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Discussion Starter #1
Some folks have asked from another thread, here's the details.

Bought a base CD FS last summer. My 2d 1911. The first, a Springfield Champion, was stolen.

Shot the CD awhile. Added rosewood grips, some add'l mags (MecGar & Wilson).

Had a case blow out last Fall, most likely from a heavy charge. Blew the mag out the well, loosened the grips. No other damage, to me or the gun - I was wearing shooting glasses, almost surely prevented burned eye from hot gas jetting out ejector tunnel (reddened my cheek below the glasses - like a sunburn). Had a smith check it out, he rec'd replacing the barrel. Had him polish the breech face & replace the ejector while he had it. Came back with a National Match bushing, too.

Then I saw James Beam's rebuild here on the forum, noticed the can of Brownell's lacquer I had sitting around and decided to go for it.

These have been posted on another thread, reposting here.

Before


After


Here's what it took:
Base gun at a Dallas gunshow .. 330.00

Ed Brown parts
811 Disconnector ............... 16.95
812 Match grade sear ........... 19.95
814 Rebuild kit ................ 14.95
820 Firing pin stop ............ 9.95
823 Hammer Strut ............... 6.95
824 Firing pin ................. 5.95
871 Stainless Hammer ........... 38.95
1301 Extractor ................. 21.95
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STot: 135.60

Other parts
Wolff 18.5 lb Recoil Spring .... 6.95
Fitted .45 barrel & NM bushing..250.00
Hi-Viz front sight ............. 26.95
Pachmayr PT-45 long trigger .... 14.00
Pachmayr Accu-set rear sight ... 48.00
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Stot: 345.90

The above are 'functionality parts.'

Cosmetics
Blued Hexhead grip screws ...... 6.95
813 Grip screw bushings ........ 5.49
818W20 Wedge Mag well .......... 67.95
S&A grips ...................... 38.95
Brownell's lacquer ............. 10.00
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Stot: 129.34

Total dollars (gulp)
940.84

Is a CD worth $1K? OF COURSE NOT: It's still a CD. Was it worth it to me? Yep, cause I know way more than before and I've ended up with an accurate, reliable 1911. Of the two, the knowledge is worth more.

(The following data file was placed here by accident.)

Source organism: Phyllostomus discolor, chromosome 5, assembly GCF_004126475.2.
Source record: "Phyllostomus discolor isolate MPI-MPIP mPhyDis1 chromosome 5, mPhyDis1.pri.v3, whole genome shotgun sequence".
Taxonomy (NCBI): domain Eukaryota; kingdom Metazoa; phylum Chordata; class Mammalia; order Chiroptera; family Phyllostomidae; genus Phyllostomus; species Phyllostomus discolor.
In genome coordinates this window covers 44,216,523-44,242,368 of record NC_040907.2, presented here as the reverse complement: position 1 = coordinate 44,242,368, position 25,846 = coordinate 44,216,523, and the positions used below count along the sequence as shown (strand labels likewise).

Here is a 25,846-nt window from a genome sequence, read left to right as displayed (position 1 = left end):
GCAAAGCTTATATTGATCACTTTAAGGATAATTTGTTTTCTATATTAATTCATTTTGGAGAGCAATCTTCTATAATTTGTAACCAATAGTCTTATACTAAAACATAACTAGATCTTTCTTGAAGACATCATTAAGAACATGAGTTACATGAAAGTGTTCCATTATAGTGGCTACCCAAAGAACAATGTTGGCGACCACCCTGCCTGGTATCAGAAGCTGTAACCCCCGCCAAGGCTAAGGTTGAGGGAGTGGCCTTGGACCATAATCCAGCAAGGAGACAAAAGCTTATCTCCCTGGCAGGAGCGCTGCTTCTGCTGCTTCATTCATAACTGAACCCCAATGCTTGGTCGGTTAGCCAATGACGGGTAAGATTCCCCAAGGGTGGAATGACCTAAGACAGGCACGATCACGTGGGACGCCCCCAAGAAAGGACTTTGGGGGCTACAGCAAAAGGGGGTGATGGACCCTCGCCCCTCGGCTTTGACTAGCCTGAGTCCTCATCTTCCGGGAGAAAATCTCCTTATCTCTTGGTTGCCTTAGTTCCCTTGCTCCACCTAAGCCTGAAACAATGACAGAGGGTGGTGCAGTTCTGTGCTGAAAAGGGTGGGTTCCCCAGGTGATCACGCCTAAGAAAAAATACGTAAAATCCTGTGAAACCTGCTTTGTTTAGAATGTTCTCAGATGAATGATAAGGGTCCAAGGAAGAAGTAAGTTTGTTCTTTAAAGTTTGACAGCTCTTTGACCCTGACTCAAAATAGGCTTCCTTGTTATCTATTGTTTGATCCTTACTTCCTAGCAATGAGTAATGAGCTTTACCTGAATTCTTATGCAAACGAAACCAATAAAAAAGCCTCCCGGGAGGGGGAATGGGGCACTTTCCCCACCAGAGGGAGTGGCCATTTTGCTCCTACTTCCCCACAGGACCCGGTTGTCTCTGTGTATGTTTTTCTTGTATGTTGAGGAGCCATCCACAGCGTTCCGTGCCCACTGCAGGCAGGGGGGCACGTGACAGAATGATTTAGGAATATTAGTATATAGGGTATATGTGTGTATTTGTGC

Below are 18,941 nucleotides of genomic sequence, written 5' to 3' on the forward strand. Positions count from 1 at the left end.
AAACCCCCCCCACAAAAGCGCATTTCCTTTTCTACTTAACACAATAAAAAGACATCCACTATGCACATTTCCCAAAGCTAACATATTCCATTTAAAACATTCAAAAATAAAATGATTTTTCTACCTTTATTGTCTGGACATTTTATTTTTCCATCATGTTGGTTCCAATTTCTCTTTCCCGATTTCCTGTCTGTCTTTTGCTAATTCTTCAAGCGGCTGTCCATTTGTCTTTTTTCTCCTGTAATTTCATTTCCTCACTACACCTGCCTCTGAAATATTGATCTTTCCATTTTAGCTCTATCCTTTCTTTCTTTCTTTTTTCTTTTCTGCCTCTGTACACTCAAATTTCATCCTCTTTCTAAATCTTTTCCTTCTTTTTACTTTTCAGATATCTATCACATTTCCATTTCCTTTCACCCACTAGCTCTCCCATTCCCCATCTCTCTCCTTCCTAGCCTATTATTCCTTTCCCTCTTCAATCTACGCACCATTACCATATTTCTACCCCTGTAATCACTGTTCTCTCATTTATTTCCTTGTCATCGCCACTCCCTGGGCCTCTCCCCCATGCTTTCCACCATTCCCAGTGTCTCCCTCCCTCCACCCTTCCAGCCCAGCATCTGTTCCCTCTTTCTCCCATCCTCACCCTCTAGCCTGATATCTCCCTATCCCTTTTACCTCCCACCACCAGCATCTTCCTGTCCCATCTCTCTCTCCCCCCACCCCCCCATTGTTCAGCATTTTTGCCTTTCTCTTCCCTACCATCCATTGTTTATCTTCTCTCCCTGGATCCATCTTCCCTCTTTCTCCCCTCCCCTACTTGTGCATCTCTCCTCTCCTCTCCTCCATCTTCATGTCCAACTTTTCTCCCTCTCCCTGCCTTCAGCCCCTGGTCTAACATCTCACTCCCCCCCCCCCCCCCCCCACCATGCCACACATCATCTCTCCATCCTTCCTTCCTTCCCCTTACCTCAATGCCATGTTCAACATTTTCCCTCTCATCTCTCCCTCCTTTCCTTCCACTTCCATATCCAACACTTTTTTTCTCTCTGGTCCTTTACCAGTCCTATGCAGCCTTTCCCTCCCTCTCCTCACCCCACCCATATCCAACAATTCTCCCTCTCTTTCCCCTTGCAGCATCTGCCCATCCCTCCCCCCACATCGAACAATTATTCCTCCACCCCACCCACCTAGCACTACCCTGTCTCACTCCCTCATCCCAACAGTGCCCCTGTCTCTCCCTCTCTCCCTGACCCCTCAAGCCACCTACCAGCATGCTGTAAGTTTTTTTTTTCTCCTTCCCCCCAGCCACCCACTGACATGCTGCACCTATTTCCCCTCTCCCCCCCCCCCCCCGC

Observations, in no particular order:

1) From what I know now, the barrel didn't need to be replaced, for safety or accuracy. Having a smith check it out before shooting was a good idea but I let him talk me into the work. A $20 Wilson drop-in bushing wasn't as tight as the NM bushing, but it was _way_ tighter than the factory bushing. I didn't measure it, but that puppy was _loose_. Accuracy was significantly better, the little I got to shoot it between installing the Wilson bushing & the blow-out.

2) Not counting the barrel work, the functional parts I replaced were in the $250 range, counting the front & rear sights.

3) If I had it to do over again, I'd probly use a Springfield or Kimber for a base gun - superior frame & slide & I can pick up a complete working gun at a Dallas gun show. Ditch the factory internals & replace with Ed Brown parts as above. The right selection of firearm could yield better factory sights, negating the approx $75 expenditure (and considerable elbow grease) for the aftermarket ones. From watching the Kimber & Springfield forums here, lots of owners have had functional problems. I'd have no hesitation _now_ in replacing the internals myself and not worrying about shipping it back to the factory 1-2-3 times to get it running right.

I wouldn't go with a new Colt cause of the Series 80 h/w, nor an older Colt cause it wouldn't likely have the sight dovetails. And a Series 70 might carry a price premium.

I'd consider a 1927 Argie, knowing I'd have to have the slide machined to upgrade the sights. The fact that they're C&R is way cool, too. Some people have said their steel is soft - but I've also heard it's significantly harder than newer guns.

4) I haven't counted the cost of mags, tax or shipping: Unless it's a Wilson gun, _any_ 1911 I buy is gonna get replacement mags.

5) The Ed Brown wedge mainspring housing wasn't drop in. It took a couple hours of careful work on the frame and grip safety to fit it. I used files on the frame and a dremel + stones on the grip safety.

6) The Ed Brown 814 rebuild kit is a _great_ buy - everybody should have a couple. It includes most all the pins & small parts for a 1911.

7) I kept the factory ambi safety, cause I haven't had any problem with it, unlike James Beam (his broke). I melted & reshaped both sides to not gouge my thumb and to clear the S&A (fat) grips.

hth,

NetLar
 

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Netler i feel the same way. im sure you'll have years of enjoyment. makes a great conversation peace as well
i think you did a excellent job. handfitted parts make alot of differnce. i paid $15+ship for my brownell's bake on finish. itleast we learn and didnt have to pay a gunsmith as well. give us some range reports
 
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